The objective of the Clean Water Act (CWA) is "to restore and maintain the chemical, physical, and biological integrity of the Nation’s waters." Toward achievement of this goal, the CWA prohibits the discharge of dredged or fill material into wetlands, streams, and other waters of the United States unless a permit is issued by the US Army of Engineers (USACE) or an approved State. When there is a proposed discharge, all appropriate and practicable steps must first be taken to avoid and minimize impacts to aquatic resources. For unavoidable impacts, compensatory mitigation is required to replace the loss of wetland, stream, and/or other aquatic resource functions. The USACE (or approved state authority) is responsible for determining the appropriate form and amount of compensatory mitigation required. Methods of providing compensatory mitigation include aquatic resource restoration, establishment, enhancement, and in certain circumstances, preservation.

No Net Loss of Wetlands Policy

The USACE and the US Environmental Protection Agency (EPA), in conjunction with the Departments of Agriculture, Commerce, Interior and Transportation have strengthened their commitment to achieve the goal of no net loss of our Nation's wetlands with the release of a comprehensive action plan and improved guidance to ensure effective, scientifically-based restoration of wetlands impacted by development activities. The USACE regulatory guidance and the multi-agency action plan will help advance technical capabilities for wetlands restoration and protection, as well as wetlands restoration completed as part of the Clean Water Act and related programs. Both actions are the result of extensive multi-agency collaboration.

The National Wetlands Mitigation Action Plan lists 17 action items that the agencies will undertake to improve the effectiveness of restoring wetlands that are impacted or lost to activities governed by clean water laws. Completing the actions in the plan will enable the agencies and the public to make better decisions regarding where and how to restore, enhance and protect wetlands; improve their ability to measure and evaluate the success of mitigation efforts; and expand the public's access to information on these wetland restoration activities.

The plan emphasizes monitoring, long-term management and financial assurances to help ensure that restored wetlands actually result in planned environmental gains. The plan also provides greater consistency across the USACE 38 district offices on issues such as the timing of mitigation activities and the party responsible for mitigation success. The main components of the plan are:

  • Taking a watershed-wide approach to prospective mitigation efforts for proposed projects impacting wetland and other waters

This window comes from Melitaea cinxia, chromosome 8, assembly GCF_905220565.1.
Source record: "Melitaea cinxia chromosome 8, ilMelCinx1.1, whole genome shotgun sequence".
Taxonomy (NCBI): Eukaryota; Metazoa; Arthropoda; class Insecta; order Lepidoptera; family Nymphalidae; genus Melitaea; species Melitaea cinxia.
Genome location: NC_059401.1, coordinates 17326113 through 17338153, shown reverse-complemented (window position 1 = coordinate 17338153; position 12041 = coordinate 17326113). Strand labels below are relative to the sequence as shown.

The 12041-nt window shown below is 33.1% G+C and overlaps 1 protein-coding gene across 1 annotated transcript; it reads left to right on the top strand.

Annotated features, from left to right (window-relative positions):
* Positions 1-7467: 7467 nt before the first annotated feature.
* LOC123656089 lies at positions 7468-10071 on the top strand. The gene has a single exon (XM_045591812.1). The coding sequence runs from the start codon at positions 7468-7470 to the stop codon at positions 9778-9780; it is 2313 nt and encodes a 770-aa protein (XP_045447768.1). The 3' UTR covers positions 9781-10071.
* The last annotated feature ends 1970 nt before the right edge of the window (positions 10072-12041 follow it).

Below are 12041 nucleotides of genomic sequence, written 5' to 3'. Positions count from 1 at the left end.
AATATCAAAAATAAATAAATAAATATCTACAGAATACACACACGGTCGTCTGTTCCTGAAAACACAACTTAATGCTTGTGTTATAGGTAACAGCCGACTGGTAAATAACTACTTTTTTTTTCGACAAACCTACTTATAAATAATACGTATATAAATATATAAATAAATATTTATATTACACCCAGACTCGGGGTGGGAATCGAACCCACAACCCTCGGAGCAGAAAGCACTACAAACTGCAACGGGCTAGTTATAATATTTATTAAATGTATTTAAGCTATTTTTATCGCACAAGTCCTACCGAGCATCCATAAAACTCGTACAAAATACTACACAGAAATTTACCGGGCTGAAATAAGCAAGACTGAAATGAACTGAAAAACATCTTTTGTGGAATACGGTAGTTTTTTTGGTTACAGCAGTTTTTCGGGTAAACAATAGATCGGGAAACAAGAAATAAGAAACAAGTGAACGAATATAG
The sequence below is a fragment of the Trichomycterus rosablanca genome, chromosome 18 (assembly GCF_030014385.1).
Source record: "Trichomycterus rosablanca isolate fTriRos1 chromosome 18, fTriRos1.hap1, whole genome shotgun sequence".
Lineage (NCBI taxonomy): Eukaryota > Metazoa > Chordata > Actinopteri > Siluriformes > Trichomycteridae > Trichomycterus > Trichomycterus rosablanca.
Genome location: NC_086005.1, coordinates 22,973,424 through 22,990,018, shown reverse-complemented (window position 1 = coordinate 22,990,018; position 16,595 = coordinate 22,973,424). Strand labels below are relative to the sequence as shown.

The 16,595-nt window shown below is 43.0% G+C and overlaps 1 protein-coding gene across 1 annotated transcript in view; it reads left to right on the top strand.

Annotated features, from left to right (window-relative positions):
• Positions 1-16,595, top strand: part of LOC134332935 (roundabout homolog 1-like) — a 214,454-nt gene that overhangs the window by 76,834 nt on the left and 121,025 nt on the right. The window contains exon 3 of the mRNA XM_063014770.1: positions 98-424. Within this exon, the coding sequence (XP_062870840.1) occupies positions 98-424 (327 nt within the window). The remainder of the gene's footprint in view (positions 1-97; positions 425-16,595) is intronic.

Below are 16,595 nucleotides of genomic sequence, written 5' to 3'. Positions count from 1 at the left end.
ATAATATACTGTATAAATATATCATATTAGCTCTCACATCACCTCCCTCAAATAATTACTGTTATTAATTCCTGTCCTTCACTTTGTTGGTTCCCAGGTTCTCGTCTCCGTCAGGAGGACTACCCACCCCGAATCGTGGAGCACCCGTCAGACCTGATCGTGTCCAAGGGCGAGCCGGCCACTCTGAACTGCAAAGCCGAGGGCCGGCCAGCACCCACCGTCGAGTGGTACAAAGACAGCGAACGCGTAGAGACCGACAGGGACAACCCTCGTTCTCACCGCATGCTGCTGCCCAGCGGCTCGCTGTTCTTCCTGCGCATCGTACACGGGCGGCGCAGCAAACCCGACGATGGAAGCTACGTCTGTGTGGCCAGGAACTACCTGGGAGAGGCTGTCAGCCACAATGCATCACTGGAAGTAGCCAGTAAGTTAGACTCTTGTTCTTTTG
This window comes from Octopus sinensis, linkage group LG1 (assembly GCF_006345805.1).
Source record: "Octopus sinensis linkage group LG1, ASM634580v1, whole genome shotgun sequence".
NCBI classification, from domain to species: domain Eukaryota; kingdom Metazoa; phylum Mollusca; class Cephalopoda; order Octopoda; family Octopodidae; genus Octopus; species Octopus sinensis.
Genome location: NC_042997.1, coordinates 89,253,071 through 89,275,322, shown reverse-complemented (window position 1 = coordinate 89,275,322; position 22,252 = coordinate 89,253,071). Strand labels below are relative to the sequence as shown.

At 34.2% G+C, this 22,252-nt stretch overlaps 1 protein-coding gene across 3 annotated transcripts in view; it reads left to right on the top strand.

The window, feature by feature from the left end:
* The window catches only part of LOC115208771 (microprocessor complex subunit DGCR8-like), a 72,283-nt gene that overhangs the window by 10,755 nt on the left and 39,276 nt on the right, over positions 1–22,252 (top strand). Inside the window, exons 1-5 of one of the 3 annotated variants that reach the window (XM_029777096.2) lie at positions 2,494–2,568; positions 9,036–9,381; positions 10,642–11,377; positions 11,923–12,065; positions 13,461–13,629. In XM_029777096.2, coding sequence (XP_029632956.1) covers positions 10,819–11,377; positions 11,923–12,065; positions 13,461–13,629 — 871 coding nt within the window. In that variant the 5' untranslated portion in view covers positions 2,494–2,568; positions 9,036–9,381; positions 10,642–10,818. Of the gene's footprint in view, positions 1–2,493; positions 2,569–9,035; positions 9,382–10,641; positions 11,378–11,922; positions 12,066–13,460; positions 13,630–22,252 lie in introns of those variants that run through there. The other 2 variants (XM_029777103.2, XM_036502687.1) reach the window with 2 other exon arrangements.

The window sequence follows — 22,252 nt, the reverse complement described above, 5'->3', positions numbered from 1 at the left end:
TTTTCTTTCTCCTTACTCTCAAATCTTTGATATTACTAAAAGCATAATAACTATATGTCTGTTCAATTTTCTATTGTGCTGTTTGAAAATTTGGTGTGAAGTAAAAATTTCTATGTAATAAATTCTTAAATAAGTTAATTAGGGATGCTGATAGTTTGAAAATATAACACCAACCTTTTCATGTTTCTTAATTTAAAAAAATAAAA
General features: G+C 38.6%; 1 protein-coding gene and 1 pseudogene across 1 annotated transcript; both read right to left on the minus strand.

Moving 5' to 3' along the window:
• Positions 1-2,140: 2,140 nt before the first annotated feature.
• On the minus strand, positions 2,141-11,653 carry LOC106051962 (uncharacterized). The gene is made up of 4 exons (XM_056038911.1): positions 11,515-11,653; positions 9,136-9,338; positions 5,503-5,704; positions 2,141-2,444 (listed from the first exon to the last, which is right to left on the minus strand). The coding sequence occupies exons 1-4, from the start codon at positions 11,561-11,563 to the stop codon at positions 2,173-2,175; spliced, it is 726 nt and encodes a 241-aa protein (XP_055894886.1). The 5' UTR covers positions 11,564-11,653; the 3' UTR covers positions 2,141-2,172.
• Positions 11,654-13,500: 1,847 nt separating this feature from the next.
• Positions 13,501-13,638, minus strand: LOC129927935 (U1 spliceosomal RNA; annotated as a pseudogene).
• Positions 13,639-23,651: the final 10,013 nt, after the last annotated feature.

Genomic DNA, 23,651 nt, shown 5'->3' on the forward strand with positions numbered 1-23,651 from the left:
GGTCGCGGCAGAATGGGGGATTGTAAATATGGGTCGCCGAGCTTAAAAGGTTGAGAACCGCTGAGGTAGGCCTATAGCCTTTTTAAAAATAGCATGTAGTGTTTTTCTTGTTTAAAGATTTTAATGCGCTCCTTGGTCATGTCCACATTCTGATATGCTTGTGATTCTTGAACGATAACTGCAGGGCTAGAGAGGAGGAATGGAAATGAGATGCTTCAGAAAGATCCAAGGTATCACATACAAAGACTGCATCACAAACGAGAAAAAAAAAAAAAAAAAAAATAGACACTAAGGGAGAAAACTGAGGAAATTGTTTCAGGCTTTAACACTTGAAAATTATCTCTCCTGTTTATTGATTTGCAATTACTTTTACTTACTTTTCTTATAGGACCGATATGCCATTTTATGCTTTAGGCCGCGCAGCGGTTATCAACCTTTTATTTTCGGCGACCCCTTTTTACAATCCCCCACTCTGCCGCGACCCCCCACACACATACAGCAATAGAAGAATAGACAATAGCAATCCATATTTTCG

• Increasing the use of functional assessment tools
  • Improving performance standards
  • The agencies are committed to achieving the goal of no net loss of wetlands under the regulatory program and are hopeful of attaining in the near future, an increase in the overall function and value of the Nation's wetlands.

The USACE and EPA a new mitigation rule clarifies how to provide compensatory mitigation for unavoidable impacts to the nation’s wetlands and streams. The rule enables the agencies to promote greater consistency, predictability and ecological success of mitigation projects under the Clean Water Act. "This rule greatly improves implementation, monitoring, and performance, and will help us ensure that unavoidable losses of aquatic resources and functions are replaced for the benefit of this Nation. This is a key step in our efforts to make the Army's Regulatory Program a winner, and the best it can be for the regulated community we serve and those interested in both economic development and environmental protection," said John Paul Woodley, Jr., Assistant Secretary of the Army for Civil Works. "This rule advances the President's goals of halting overall loss of wetlands and improving watershed health through sound science, market-based approaches, and cooperative conservation," said EPA Assistant Administrator for Water, Benjamin H. Grumbles. "The new standards will accelerate our wetlands conservation efforts under the Clean Water Act by establishing more effective, more consistent, and more innovative mitigation practices."

Benefits of the compensatory mitigation rule include:

  • Fostering greater predictability, increased transparency and improved performance of compensatory mitigation projects
  • Establishing equivalent standards for all forms of mitigation
  • Responding to recommendations of the National Research Council to improve the success of wetland restoration and replacement projects
  • Setting clear science-based and results-oriented standards nationwide while allowing for regional variations
  • Increasing and expanding public participation
  • Encouraging watershed-based decisions
  • Emphasizing the "mitigation sequence" requiring that proposed projects avoid and minimize potential impacts to wetlands and streams before proceeding to compensatory mitigation

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